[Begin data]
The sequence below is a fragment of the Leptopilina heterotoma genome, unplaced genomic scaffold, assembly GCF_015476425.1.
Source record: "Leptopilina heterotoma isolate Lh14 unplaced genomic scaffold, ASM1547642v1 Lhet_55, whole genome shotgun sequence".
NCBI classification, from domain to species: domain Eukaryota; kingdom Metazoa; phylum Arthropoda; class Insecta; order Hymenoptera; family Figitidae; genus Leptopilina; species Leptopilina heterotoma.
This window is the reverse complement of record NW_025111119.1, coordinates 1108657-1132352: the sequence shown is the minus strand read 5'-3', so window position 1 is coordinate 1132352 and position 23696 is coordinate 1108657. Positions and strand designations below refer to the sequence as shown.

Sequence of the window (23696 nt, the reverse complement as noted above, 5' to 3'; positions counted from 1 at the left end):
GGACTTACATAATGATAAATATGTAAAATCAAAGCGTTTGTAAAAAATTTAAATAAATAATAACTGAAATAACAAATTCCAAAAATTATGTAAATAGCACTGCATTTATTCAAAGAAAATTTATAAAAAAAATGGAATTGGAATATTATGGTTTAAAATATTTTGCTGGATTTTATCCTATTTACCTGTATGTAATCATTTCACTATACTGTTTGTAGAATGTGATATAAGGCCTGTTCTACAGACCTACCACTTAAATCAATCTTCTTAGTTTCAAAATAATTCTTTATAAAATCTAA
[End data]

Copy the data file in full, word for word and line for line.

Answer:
The sequence below is a fragment of the Leptopilina heterotoma genome, unplaced genomic scaffold, assembly GCF_015476425.1.
Source record: "Leptopilina heterotoma isolate Lh14 unplaced genomic scaffold, ASM1547642v1 Lhet_55, whole genome shotgun sequence".
NCBI classification, from domain to species: domain Eukaryota; kingdom Metazoa; phylum Arthropoda; class Insecta; order Hymenoptera; family Figitidae; genus Leptopilina; species Leptopilina heterotoma.
This window is the reverse complement of record NW_025111119.1, coordinates 1108657-1132352: the sequence shown is the minus strand read 5'-3', so window position 1 is coordinate 1132352 and position 23696 is coordinate 1108657. Positions and strand designations below refer to the sequence as shown.

Sequence of the window (23696 nt, the reverse complement as noted above, 5' to 3'; positions counted from 1 at the left end):
GGACTTACATAATGATAAATATGTAAAATCAAAGCGTTTGTAAAAAATTTAAATAAATAATAACTGAAATAACAAATTCCAAAAATTATGTAAATAGCACTGCATTTATTCAAAGAAAATTTATAAAAAAAATGGAATTGGAATATTATGGTTTAAAATATTTTGCTGGATTTTATCCTATTTACCTGTATGTAATCATTTCACTATACTGTTTGTAGAATGTGATATAAGGCCTGTTCTACAGACCTACCACTTAAATCAATCTTCTTAGTTTCAAAATAATTCTTTATAAAATCTAA